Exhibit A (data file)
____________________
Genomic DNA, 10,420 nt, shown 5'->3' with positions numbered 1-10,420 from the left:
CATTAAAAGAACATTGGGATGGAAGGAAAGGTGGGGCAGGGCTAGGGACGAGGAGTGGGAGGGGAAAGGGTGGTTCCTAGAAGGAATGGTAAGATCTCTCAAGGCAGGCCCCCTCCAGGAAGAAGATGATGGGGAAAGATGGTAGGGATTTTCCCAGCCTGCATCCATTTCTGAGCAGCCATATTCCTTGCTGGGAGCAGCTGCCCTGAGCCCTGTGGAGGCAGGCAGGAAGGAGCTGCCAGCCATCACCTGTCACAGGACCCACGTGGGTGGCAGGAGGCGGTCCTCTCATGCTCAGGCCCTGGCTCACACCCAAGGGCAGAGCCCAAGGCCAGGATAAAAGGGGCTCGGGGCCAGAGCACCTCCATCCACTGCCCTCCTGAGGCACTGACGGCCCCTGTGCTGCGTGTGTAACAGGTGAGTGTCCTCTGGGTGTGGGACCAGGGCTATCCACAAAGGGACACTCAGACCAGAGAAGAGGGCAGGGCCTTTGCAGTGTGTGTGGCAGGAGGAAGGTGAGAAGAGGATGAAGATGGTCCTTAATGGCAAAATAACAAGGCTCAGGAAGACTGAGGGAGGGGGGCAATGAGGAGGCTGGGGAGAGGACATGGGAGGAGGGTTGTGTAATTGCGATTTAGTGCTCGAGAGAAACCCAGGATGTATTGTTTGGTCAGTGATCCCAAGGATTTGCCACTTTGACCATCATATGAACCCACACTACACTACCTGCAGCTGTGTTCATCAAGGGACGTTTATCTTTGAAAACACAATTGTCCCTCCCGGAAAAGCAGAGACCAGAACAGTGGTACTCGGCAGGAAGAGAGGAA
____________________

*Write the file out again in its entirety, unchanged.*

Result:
Genomic DNA, 10,420 nt, shown 5'->3' with positions numbered 1-10,420 from the left:
CATTAAAAGAACATTGGGATGGAAGGAAAGGTGGGGCAGGGCTAGGGACGAGGAGTGGGAGGGGAAAGGGTGGTTCCTAGAAGGAATGGTAAGATCTCTCAAGGCAGGCCCCCTCCAGGAAGAAGATGATGGGGAAAGATGGTAGGGATTTTCCCAGCCTGCATCCATTTCTGAGCAGCCATATTCCTTGCTGGGAGCAGCTGCCCTGAGCCCTGTGGAGGCAGGCAGGAAGGAGCTGCCAGCCATCACCTGTCACAGGACCCACGTGGGTGGCAGGAGGCGGTCCTCTCATGCTCAGGCCCTGGCTCACACCCAAGGGCAGAGCCCAAGGCCAGGATAAAAGGGGCTCGGGGCCAGAGCACCTCCATCCACTGCCCTCCTGAGGCACTGACGGCCCCTGTGCTGCGTGTGTAACAGGTGAGTGTCCTCTGGGTGTGGGACCAGGGCTATCCACAAAGGGACACTCAGACCAGAGAAGAGGGCAGGGCCTTTGCAGTGTGTGTGGCAGGAGGAAGGTGAGAAGAGGATGAAGATGGTCCTTAATGGCAAAATAACAAGGCTCAGGAAGACTGAGGGAGGGGGGCAATGAGGAGGCTGGGGAGAGGACATGGGAGGAGGGTTGTGTAATTGCGATTTAGTGCTCGAGAGAAACCCAGGATGTATTGTTTGGTCAGTGATCCCAAGGATTTGCCACTTTGACCATCATATGAACCCACACTACACTACCTGCAGCTGTGTTCATCAAGGGACGTTTATCTTTGAAAACACAATTGTCCCTCCCGGAAAAGCAGAGACCAGAACAGTGGTACTCGGCAGGAAGAGAGGAA